This is the view from my doctor’s office. A muddy shot I took with my ipad while I was waiting — that building in mid-construction hadn’t even broken ground when I first started seeing my doctor almost three years ago. I had an appointment on Wednesday, the quarterly one for my thyroid condition called Graves’ Disease. Every four months, I get blood work done, and my Harvard-educated physician and I go over the numbers while we sit next to this view from the seventh floor.
This time, the prognosis was a mixed bag. My condition hinges on the levels of three types of hormones: TSH, T4 and T3. I’m not going to delve into details, but basically two of my numbers are heading in the right direction and the other one is decidedly ambling the wrong way. My results shift around with each lab test. Last quarter, two different numbers were looking better and the third one had held steady so I was definitely improving. I’m not in critical condition now but I’m not really out of the woods either.
I often feel like we’re conducting an experiment together, my doctor and I. Every quarter, I report on my stress level, my diet, my exercise regimen and we examine how they correlate with my numbers. I am an anomaly in that I refuse to take medication and my doctor — who I love and if she weren’t my endocrinologist, I’m certain we’d be hanging out as friends — tells me I’m “so fascinating”. I take zero medications, and the nurse who checked me in (blood pressure, weight check, etc.) marveled that my medication list was empty. “I never see that,” she told me. “Even eighteen-year-olds have a laundry list of meds these days.” That surprised me, though I suppose anyone who needs to go an endocrinologist has some predilection that should or could be controlled with drugs.
For the first time in nearly three years, I was intensely curious about the specifics of my thyroid hormone levels. I didn’t really know what any of those numerals meant. I talked in-depth with my doctor about my test results. I asked her to show me the numbers when I was at my worst, and though I knew I had been in a seriously dangerous state, I hadn’t known or had forgotten that I was “off the charts”. My thyroid was producing nearly four times the normal amount, which as I understand it is the equivalent of shoving every known black market amphetamine down my throat. So sick and haggard and mentally deranged was I at the time, I hadn’t paid close enough attention — hadn’t really needed to pay attention since I was obviously in a downward spiral. I had so much thyroid hormones pumping through me, I could have easily had congestive heart failure. My ticker could have literally jackhammered itself to death. I’m actually surprised I didn’t have a dozen goiters on my neck. My doctor told me that she couldn’t believe my refusal of medication at that stage (she had actually pushed for surgery to remove my thyroid at the time), and that she is still consistently amazed by how much I’ve improved via simple lifestyle changes. I think she may view me as an experiment of her own too, but in a good way. I’m grateful that she stood by me as I learned (and am still learning) how to trust my instincts and listen to my body.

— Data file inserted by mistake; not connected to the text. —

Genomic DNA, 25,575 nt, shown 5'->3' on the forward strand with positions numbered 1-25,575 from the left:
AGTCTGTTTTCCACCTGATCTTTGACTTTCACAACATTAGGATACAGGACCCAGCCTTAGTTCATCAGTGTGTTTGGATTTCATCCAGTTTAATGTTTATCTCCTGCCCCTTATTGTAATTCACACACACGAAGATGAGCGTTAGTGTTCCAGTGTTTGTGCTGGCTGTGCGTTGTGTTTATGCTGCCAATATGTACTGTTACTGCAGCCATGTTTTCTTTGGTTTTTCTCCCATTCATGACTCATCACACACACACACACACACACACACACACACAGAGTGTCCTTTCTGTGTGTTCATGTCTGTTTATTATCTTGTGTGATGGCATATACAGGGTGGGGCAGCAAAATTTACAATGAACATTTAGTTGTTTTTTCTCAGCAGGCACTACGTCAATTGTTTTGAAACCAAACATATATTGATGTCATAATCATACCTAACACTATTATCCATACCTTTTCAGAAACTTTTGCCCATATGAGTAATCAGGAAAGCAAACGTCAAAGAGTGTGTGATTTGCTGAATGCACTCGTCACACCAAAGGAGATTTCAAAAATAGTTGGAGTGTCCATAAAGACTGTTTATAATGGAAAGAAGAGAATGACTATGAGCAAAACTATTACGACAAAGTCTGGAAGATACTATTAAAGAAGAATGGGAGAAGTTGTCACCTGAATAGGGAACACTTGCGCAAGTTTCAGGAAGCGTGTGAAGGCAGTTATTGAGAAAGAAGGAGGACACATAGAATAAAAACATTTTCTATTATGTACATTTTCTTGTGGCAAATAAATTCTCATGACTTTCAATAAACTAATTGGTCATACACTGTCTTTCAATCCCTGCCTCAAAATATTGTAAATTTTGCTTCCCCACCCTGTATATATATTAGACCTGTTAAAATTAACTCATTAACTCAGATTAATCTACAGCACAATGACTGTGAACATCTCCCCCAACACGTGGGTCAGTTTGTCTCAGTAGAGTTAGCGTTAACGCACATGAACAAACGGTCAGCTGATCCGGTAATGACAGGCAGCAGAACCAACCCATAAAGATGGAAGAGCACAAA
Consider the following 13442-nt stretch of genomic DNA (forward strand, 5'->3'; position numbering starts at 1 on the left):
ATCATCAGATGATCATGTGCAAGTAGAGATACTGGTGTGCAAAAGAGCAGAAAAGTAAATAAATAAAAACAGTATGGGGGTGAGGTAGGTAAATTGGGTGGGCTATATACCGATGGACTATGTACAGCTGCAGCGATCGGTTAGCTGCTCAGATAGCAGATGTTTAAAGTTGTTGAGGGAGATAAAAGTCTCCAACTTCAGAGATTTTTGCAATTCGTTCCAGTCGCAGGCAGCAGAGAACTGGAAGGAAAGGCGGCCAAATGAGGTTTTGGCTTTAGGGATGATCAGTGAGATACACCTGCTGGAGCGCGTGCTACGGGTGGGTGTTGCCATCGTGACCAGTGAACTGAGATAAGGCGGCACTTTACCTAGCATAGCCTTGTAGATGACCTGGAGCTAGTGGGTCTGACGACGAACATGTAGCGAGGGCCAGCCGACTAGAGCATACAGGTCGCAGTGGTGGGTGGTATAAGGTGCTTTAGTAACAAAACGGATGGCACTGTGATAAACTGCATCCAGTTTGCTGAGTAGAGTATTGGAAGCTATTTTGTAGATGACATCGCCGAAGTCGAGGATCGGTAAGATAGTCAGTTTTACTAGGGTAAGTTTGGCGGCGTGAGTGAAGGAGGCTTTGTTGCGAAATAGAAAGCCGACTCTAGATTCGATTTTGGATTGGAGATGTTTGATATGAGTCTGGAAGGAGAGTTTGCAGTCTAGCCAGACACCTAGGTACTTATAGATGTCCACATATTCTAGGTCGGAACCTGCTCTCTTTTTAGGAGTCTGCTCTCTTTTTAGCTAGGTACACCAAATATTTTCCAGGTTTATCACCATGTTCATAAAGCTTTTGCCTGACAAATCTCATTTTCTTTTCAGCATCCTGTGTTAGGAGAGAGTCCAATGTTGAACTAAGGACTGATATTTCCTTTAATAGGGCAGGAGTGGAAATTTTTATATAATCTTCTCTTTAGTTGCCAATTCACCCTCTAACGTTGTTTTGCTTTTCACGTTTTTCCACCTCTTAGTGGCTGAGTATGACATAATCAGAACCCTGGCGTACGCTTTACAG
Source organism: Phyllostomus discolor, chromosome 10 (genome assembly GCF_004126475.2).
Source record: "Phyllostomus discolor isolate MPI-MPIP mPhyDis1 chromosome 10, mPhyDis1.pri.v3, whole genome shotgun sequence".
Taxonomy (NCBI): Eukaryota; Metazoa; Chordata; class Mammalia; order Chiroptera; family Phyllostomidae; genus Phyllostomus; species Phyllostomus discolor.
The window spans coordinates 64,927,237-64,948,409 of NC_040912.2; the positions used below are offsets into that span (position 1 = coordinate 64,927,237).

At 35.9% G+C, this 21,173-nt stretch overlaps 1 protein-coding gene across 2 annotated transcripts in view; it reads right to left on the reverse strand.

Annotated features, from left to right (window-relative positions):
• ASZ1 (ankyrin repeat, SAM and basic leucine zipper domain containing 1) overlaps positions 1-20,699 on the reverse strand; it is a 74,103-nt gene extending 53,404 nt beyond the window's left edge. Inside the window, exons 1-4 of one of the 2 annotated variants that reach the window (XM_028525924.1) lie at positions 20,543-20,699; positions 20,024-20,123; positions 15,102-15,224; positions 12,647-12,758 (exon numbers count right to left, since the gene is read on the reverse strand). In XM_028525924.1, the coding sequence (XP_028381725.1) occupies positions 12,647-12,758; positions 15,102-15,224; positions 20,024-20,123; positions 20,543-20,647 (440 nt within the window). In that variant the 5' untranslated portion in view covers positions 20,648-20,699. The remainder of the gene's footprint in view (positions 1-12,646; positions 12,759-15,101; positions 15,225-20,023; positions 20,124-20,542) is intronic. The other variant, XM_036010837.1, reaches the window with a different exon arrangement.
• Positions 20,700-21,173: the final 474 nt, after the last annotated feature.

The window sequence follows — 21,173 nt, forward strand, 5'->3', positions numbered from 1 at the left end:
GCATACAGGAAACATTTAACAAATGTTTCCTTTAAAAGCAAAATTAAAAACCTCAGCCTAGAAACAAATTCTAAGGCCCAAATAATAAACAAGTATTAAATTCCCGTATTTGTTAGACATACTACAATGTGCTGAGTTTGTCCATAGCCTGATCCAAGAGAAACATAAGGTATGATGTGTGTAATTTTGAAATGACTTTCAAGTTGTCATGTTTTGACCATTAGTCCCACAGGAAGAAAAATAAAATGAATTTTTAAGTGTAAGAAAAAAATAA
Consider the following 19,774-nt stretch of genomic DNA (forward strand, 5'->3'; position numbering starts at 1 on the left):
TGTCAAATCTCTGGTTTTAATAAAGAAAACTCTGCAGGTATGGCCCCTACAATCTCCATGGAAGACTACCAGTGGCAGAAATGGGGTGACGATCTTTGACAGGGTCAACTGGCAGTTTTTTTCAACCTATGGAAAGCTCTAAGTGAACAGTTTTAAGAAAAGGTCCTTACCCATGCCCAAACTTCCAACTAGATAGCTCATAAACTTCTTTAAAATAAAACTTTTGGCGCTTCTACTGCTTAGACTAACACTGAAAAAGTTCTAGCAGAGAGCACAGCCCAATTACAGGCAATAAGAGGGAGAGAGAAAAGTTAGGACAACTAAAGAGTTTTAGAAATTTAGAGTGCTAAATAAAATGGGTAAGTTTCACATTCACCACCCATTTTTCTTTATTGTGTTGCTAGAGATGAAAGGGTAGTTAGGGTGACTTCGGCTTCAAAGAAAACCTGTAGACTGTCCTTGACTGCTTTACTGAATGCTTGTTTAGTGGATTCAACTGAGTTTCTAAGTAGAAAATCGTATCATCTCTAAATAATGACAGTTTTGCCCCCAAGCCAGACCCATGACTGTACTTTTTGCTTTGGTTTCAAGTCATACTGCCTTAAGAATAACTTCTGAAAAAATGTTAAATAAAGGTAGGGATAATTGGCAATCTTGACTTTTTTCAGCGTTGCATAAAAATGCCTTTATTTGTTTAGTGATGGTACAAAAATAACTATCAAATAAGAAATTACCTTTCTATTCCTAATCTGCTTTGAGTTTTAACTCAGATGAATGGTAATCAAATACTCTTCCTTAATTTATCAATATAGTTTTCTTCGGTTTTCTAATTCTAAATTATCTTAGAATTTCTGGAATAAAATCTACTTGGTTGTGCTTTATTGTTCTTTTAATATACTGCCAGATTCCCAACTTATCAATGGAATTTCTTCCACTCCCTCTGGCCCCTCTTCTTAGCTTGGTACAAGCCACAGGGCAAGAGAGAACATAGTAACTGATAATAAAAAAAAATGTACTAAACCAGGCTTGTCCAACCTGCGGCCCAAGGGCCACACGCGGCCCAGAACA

What we know is this: I’m highly susceptible to stress, and I risk shutting down my immune system if I try to revert to my workaholic ways. This is terrible news for me, because it drives me crazy when I can’t get a lot done and a lizard brain part of me believes that I thrive on stress. My version of relaxation makes the President of the United States look like a sloth. But this has also been an epic blessing. I had been steadily killing myself for years with my need to push myself, and now I’m forced to stop. To breathe. To take stock of what’s really important. It is hard for a chronic people-pleaser and productive-aholic like me. In this culture that celebrates doing astronomically more with less, in which the national anthem is “I’m too busy” — in this culture that I used to represent wholeheartedly wearing my workaholicism like a badge of honor, I’m compelled against my will to say “I can’t.” Or more accurately: “I won’t”.
The good news is that I have a fabulous liver of a 25-year-old, according to my doctor. Which doesn’t help with my thyroid, but still. So I will continue my experiment. I think incorporating meditation in earnest might be next…I will record my results here come January 2015, and maybe by the time that building is completed, I’ll finally be able to say I’m in full remission.
It was so heartwarming to read all of the comments for my giveaway — the winner is Danijela, congrats!
K on improving skills:
Mama, I’m not comfortable singing in front of people and I love singing. I think I need voice lessons to get better…it’s time for me to man-up!
Have a lovely weekend, all!
At the end of it
Your health is what’s most vital
Sleep, eat well and move